* A movement of less than $20 in gold prices or 40 cents in oil prices is a change of 1% or less. We therefore only consider significant differences as good or bad for mortgage rates.

Market and rate warnings

Prior to the pandemic and the Federal Reserve’s interventions in the mortgage market, you could look at the numbers above and make a pretty good guess of what would happen to mortgage rates that day. But this is no longer the case. We are still making daily calls. And are usually right. But our accuracy record won’t reach its former high levels until things stabilize.

So use the markets only as an indication. Because they have to be exceptionally strong or weak to be relied upon. But, with this caveat, today, mortgage rates are expected to rise. However, be aware that “intraday swings” (when rates change direction during the day) are a common feature right now.

Important Notes About Today’s Mortgage Rates

Here are some things you should know:

  1. Typically, mortgage rates rise when the economy is doing well and fall when it is struggling. But there are exceptions. Lily ‘How mortgage rates are determined and why you should care
  2. Only “top tier” borrowers (with great credit scores, large down payments, and very sound finances) get the ultra-low mortgage rates you’ll see advertised
  3. Lenders vary. Yours may or may not follow the crowd when it comes to daily rate movements – although they all generally follow the larger trend over time
  4. When daily rate changes are small, some lenders will adjust closing costs and leave their rates unchanged
  5. Refinance rates are generally close to purchase rates.

There’s a lot going on right now. And no one can claim to know for sure what will happen to mortgage rates in the hours, days, weeks or months to come.

Are mortgage and refinance rates going up or down?

With only bad news yesterday, August was officially a terrible month for average mortgage rates. According to Mortgage News Daily records, 30-year fixed rate mortgages closed at 5.99% last night.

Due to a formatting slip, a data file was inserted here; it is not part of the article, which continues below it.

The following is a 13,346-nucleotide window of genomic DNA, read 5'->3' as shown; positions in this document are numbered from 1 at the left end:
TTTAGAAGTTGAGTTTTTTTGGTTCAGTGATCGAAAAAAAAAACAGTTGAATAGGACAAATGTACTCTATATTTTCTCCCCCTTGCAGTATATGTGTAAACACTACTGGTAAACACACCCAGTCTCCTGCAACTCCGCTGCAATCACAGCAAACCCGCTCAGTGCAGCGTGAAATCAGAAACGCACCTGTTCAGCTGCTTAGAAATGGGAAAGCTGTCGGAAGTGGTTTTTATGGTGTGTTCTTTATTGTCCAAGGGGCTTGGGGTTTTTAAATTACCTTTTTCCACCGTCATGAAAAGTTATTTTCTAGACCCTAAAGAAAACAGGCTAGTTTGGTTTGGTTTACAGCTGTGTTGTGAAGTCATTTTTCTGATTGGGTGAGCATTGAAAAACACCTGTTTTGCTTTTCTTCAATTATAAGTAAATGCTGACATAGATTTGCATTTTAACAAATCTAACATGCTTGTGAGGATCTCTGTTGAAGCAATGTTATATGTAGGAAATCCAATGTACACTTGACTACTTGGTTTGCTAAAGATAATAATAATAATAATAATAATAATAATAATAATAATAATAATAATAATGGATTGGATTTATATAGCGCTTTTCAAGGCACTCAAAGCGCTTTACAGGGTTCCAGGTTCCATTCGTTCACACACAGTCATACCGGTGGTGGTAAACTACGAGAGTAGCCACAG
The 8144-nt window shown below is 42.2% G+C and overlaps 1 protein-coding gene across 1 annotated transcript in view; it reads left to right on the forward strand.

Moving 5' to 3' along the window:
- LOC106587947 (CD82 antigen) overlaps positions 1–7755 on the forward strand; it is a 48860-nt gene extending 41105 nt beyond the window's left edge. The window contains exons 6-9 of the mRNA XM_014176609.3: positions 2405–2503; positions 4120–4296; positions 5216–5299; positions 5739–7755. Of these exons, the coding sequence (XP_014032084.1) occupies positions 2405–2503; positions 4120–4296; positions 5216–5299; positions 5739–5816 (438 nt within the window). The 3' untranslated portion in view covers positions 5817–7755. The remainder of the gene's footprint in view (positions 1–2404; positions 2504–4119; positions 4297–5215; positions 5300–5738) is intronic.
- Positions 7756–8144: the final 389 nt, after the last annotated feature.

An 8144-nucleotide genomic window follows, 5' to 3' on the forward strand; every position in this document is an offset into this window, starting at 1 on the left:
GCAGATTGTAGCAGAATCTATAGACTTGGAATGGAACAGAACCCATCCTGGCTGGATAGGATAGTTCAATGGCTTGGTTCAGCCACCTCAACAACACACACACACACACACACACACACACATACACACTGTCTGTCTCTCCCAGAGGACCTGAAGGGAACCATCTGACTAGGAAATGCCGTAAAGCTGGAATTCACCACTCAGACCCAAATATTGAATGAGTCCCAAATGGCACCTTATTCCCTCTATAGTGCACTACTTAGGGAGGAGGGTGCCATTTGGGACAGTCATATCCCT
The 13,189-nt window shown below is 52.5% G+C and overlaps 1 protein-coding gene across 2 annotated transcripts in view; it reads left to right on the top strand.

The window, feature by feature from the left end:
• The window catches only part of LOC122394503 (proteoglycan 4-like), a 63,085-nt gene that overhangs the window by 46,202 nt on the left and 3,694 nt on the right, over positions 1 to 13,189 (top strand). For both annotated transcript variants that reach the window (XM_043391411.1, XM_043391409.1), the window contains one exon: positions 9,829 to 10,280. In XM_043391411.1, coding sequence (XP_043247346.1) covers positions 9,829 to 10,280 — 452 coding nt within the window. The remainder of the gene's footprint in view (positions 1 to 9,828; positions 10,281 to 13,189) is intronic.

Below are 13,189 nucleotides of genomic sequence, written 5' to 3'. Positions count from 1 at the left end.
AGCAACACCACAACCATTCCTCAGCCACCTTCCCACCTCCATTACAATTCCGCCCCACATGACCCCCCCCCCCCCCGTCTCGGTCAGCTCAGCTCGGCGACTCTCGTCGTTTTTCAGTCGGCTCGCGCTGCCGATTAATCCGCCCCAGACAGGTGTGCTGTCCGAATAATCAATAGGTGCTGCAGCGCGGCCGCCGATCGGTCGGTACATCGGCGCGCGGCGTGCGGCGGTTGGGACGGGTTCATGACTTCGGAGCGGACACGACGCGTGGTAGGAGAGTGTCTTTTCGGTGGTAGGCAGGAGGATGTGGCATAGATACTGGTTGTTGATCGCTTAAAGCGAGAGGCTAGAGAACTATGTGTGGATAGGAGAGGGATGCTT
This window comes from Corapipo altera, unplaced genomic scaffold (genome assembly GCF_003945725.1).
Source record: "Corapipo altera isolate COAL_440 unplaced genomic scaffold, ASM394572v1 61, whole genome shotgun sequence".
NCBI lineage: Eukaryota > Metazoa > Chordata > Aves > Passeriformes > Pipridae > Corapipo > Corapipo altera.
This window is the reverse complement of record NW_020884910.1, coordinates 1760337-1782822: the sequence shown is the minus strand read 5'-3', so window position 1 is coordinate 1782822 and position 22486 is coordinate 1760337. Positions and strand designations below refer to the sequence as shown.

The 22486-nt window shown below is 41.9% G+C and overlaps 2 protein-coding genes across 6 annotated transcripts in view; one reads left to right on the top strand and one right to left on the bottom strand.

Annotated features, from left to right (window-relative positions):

And that’s within reach of the 14-year high set in June. Things are dark.

But could they improve? Well yes. It’s possible. But it all depends on the economic data coming in September.

Don’t expect miracles if September turns out to be better for mortgage rates than August. I think modest falls are more likely than heavy ones. And I would be amazed if they return to late July levels within the next 30 days. Indeed, there remains a reasonable possibility that this month will be as bad as the last.

Report on the jobs of tomorrow

September’s first bestselling economic report arrives tomorrow. This is the official monthly report on the employment situation for the month of August.

Economists polled by MarketWatch expect 318,000 new jobs (“non-farm payrolls”), an exceptionally low unemployment rate of 3.5% and an increase in the average hourly wage of 0.4%, against 0 .5% in July.

Overall, better than expected economic news is pushing mortgage rates higher. And worse than expected drives them lower. This is a good rule of thumb, but there are exceptions.

Read the weekend edition of this daily article for more information.